Since Maria Rosa Luna Henson, the first Filipina comfort woman to publicly came forward in 1992, more of the remaining comfort women in the Philippines broke their 50 years of silence since WWII. With the handfuls of grandmothers coming forward with their stories, LILA-PILIPINA was formally launched and founded by comfort women survivors and members of the Task Force on Filipino Comfort Women in 1994, and remains one of the largest Philippines-based organizations working toward this cause. To this day, hundreds of surviving comfort women in the Philippines demand the apology and acknowledgement for the atrocities they experienced at the hands of the Japanese government, and seek adequate compensation for themselves and their families to live the little time they have left with dignity.

FiRE-NYC condemns the Japanese government for its careless disregard toward the surviving comfort women, their war crimes, and the international community. The United States, Netherlands, Canada and the European Union have already passed resolutions insisting that the Japanese government address the demands of the surviving comfort women. Cities within Japan have also passed resolutions locally urging their national government to acknowledge the comfort women issue. Yet, all these resolutions remain overlooked, and the Japanese government continues to blatantly deny the systematic rape of comfort women all over Asia, executed by its Imperial Army during the Second World War.
Because about a third of the 174 surviving Filipina comfort women have already died, the urgency in the Filipino community has increased. After the passing of HR 121, Representatives Liza Maza and Luzviminda Ilagan of Gabriela Women’s Party demanded that the Government of Japan “FORMALLY AKNOWLEDGE, APOLOGIZE AND ACCEPT ITS RESPONSIBILITY OVER THE SEXUAL SLAVERY” and “PROVIDE COMPENSATION TO THE VICTIMS.” House Bill 1136, “An Act Providing for the Inclusion in the History Books of Elementary, Secondary and Collegiate Curricula the Lives and Heroism of Filipino Comfort Women during the Japanese Occupation and Appropriating Funds Therefore,” has also been filed through the GABRIELA women’s party list, in the hopes that the remaining grandmothers can inch closer toward dignity and justice.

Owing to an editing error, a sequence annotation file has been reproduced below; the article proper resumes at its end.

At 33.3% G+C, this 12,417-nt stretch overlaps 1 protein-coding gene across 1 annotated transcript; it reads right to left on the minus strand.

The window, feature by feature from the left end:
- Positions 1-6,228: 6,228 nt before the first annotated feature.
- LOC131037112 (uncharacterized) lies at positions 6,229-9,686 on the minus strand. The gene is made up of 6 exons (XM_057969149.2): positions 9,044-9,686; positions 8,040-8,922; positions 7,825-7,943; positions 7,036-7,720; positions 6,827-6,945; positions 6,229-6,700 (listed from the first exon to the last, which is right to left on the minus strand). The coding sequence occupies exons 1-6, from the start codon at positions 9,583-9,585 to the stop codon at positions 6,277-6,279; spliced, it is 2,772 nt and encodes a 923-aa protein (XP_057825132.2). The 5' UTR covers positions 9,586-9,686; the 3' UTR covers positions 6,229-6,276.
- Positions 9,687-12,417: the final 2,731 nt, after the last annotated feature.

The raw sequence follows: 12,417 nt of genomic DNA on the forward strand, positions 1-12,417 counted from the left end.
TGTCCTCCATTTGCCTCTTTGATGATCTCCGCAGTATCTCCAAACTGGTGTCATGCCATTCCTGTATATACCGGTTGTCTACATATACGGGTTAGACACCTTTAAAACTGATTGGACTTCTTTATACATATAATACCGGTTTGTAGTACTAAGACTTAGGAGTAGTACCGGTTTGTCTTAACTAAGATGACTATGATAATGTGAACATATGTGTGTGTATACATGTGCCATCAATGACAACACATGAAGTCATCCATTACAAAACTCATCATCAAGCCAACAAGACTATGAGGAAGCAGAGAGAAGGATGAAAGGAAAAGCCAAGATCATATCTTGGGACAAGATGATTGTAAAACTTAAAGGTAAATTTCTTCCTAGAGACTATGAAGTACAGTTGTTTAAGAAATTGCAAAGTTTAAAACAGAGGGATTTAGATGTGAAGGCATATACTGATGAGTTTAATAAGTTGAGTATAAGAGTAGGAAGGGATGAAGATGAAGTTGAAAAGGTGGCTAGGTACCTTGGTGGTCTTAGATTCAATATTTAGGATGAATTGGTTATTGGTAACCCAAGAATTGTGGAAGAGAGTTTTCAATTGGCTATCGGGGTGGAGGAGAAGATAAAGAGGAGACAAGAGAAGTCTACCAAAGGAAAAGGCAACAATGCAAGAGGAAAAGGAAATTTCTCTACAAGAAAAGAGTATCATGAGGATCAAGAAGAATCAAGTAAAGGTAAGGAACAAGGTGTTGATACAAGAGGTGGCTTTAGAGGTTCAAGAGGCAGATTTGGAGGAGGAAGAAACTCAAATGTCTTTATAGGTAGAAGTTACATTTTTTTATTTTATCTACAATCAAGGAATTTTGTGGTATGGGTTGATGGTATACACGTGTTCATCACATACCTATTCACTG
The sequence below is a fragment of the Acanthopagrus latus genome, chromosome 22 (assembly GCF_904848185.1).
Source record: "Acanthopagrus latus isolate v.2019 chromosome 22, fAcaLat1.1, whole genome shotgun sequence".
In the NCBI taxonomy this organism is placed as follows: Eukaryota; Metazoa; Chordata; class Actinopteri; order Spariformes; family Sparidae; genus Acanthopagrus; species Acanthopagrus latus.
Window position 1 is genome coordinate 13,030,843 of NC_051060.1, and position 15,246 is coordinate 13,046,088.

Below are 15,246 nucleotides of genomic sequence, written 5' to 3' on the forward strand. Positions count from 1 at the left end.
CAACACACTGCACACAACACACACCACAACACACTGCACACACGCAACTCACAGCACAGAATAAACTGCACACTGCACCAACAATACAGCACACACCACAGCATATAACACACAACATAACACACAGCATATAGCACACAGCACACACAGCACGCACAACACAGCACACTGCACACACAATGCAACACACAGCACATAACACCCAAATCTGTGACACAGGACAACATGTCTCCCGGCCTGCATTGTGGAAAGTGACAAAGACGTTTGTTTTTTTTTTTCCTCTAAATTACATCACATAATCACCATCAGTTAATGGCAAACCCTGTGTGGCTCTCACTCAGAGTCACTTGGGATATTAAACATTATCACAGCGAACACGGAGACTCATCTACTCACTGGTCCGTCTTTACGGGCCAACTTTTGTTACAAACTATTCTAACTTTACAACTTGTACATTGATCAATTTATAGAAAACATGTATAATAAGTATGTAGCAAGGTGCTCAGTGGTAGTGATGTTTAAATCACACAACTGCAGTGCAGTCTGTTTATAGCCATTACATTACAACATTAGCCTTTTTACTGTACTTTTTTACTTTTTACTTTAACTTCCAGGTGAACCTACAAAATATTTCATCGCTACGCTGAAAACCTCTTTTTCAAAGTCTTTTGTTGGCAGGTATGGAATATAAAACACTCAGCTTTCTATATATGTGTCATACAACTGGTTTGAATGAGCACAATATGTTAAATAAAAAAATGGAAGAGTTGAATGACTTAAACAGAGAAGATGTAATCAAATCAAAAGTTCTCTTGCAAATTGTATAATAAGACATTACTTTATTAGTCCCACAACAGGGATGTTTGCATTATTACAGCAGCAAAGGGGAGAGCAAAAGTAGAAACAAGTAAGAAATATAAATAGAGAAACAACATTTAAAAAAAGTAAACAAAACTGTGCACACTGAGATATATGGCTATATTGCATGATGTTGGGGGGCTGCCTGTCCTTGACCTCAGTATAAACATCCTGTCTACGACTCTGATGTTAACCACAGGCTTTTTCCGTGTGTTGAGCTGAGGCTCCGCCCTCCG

FiRE-NYC, as an overseas chapter of GABRIELA National Alliance of Women, remains in solidarity with the surviving comfort women as they struggle for the justice and acknowledgement they deserve. The challenges faced by the remaining comfort women is part of the ongoing fight for justice and women’s rights resurfacing in current matters of military sexual violence, a battle rooted in the systematic abuse and exploitation of women at the hands of the military worldwide. We entreat the United Nations Committee on the Elimination of Discrimination Against Women to urge the Japanese government to immediately address their war crimes against women by responding to the demands of all surviving comfort women.

Filipinas for Rights and Empowerment (FiRE) invites you to stand in solidarity with GABRIELA and Lila Pilipina for a public action which seeks justice for the comfort women, and demands that the Government of the Philippines must not overlook the wartime atrocities suffered by the surviving Comfort Women. As Filipinas who defend the rights and welfare of women all over the world, we must understand that the fight for justice coincides with the Japanese government taking accountability for its actions. Join FiRE at the United Nations where representative of Japan’s government will be reporting during the CEDAW session, and demand the issues of Japan’s wartime comfort women be addressed. Anyone who wants to defend the victims of military sexual violence and wars of aggression must pressure Gloria Macapagal-Arroyo’s regime to evict all US troops out of the Philippines, and refuse the creation of another generation of comfort women!
New York – FiRE (Filipinas for Rights and Empowerment)

Thursday, July 23 — 430pm
1 Dag Hammarskjold Plaza
[47th between 2nd & 3rd Ave.]
Directions: 4/5/6/7/S trains to Grand Central Station or E/F trains to 51st St.
Enter Dag Hammarskjold Plaza on 2nd Ave between E 46th & E 47th, walk to 1st Ave.
Look for the bright orange FiRE flags!
Contact: Hanalei Ramos – 201.790.0995

Tuesday, April 7, 2009

V-Day for the Lolas in NYC

I've been quiet because I've been writing, working on the stories of 15 surviving Filipina "Comfort Women," stories of my lolas. So there hasn't been much on this blog. Sorry. I'm working on it.

But here's some great news, the V-DAY performance of THE VAGINA MONOLOGUES at the Philippine Center, Kalayaan Hall on 556 5th AVE, NY, NY will be sending part of their profits to the Lolas -- also the Women of Democratic Republic of Congo, and the NaFAA Legal Defense Fund.

Come check us out!